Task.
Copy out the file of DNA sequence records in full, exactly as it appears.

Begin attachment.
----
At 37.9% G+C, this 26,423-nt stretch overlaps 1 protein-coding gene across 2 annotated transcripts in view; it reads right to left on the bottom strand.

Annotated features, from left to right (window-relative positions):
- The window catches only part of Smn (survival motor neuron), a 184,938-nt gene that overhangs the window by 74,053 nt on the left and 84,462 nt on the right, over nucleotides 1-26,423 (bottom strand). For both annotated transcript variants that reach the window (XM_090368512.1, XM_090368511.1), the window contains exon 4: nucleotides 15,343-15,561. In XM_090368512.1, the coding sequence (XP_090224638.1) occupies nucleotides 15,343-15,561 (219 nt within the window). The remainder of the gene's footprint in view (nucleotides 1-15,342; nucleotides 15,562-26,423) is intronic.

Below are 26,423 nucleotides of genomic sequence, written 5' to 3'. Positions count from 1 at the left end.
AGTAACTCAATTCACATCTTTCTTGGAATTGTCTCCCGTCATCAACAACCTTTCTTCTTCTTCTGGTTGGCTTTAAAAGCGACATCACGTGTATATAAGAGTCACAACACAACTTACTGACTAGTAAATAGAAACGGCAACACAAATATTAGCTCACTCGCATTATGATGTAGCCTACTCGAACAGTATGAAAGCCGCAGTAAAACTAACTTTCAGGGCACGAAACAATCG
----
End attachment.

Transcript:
At 37.9% G+C, this 26,423-nt stretch overlaps 1 protein-coding gene across 2 annotated transcripts in view; it reads right to left on the bottom strand.

Annotated features, from left to right (window-relative positions):
- The window catches only part of Smn (survival motor neuron), a 184,938-nt gene that overhangs the window by 74,053 nt on the left and 84,462 nt on the right, over nucleotides 1-26,423 (bottom strand). For both annotated transcript variants that reach the window (XM_090368512.1, XM_090368511.1), the window contains exon 4: nucleotides 15,343-15,561. In XM_090368512.1, the coding sequence (XP_090224638.1) occupies nucleotides 15,343-15,561 (219 nt within the window). The remainder of the gene's footprint in view (nucleotides 1-15,342; nucleotides 15,562-26,423) is intronic.

Below are 26,423 nucleotides of genomic sequence, written 5' to 3'. Positions count from 1 at the left end.
AGTAACTCAATTCACATCTTTCTTGGAATTGTCTCCCGTCATCAACAACCTTTCTTCTTCTTCTGGTTGGCTTTAAAAGCGACATCACGTGTATATAAGAGTCACAACACAACTTACTGACTAGTAAATAGAAACGGCAACACAAATATTAGCTCACTCGCATTATGATGTAGCCTACTCGAACAGTATGAAAGCCGCAGTAAAACTAACTTTCAGGGCACGAAACAATCG